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Opinion: Cell Phone Ruling an Intrusion on Personal Privacy

PRIVACY LAW—U.S.

September 24, 2012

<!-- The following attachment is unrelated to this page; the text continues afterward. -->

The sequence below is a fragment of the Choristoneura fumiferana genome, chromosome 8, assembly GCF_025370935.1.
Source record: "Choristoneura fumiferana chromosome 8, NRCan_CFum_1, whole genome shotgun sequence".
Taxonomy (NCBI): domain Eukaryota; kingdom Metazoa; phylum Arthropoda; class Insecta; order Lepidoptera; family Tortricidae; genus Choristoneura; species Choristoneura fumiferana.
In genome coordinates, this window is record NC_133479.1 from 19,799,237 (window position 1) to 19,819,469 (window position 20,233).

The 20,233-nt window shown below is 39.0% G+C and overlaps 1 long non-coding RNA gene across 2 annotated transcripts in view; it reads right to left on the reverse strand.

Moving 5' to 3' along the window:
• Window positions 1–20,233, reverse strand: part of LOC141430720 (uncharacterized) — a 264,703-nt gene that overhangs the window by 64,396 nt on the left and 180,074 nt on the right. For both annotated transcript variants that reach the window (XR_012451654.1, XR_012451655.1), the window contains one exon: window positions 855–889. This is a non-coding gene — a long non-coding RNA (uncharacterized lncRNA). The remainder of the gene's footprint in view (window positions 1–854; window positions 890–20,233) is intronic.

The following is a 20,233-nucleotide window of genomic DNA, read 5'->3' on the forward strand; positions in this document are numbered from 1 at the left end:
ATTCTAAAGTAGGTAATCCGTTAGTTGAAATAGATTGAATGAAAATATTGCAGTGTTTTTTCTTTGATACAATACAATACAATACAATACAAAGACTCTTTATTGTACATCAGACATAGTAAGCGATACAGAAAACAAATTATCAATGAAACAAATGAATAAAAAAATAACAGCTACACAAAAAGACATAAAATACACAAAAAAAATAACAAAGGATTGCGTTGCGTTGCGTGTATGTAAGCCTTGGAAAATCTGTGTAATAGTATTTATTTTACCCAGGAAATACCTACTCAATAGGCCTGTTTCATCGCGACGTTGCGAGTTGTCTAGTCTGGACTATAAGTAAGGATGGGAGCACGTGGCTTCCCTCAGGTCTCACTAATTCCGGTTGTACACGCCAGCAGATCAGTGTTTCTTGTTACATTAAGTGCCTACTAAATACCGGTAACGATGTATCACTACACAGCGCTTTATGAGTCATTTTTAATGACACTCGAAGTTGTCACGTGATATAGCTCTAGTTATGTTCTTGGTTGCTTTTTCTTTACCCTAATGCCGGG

Last month’s ruling by the United States Court of Appeals for the Sixth Circuit did little to protect personal privacy in the digital age, according to a New York Times editorial. In the case, the government obtained data from a defendant’s cell phone with the help of his cell phone provider. The majority said the defendant’s rights weren’t violated because he “did not have a reasonable expectation of privacy in the data given off by his voluntarily procured pay-as-you-go cell phone.” Though the U.S. Supreme Court recently ruled against warrantless GPS tracking, this case involved no physical trespass, the appeals court reasoned. But carrying a cell phone “should not obliterate privacy rights…” the report states. (Registration may be required to access this story.)
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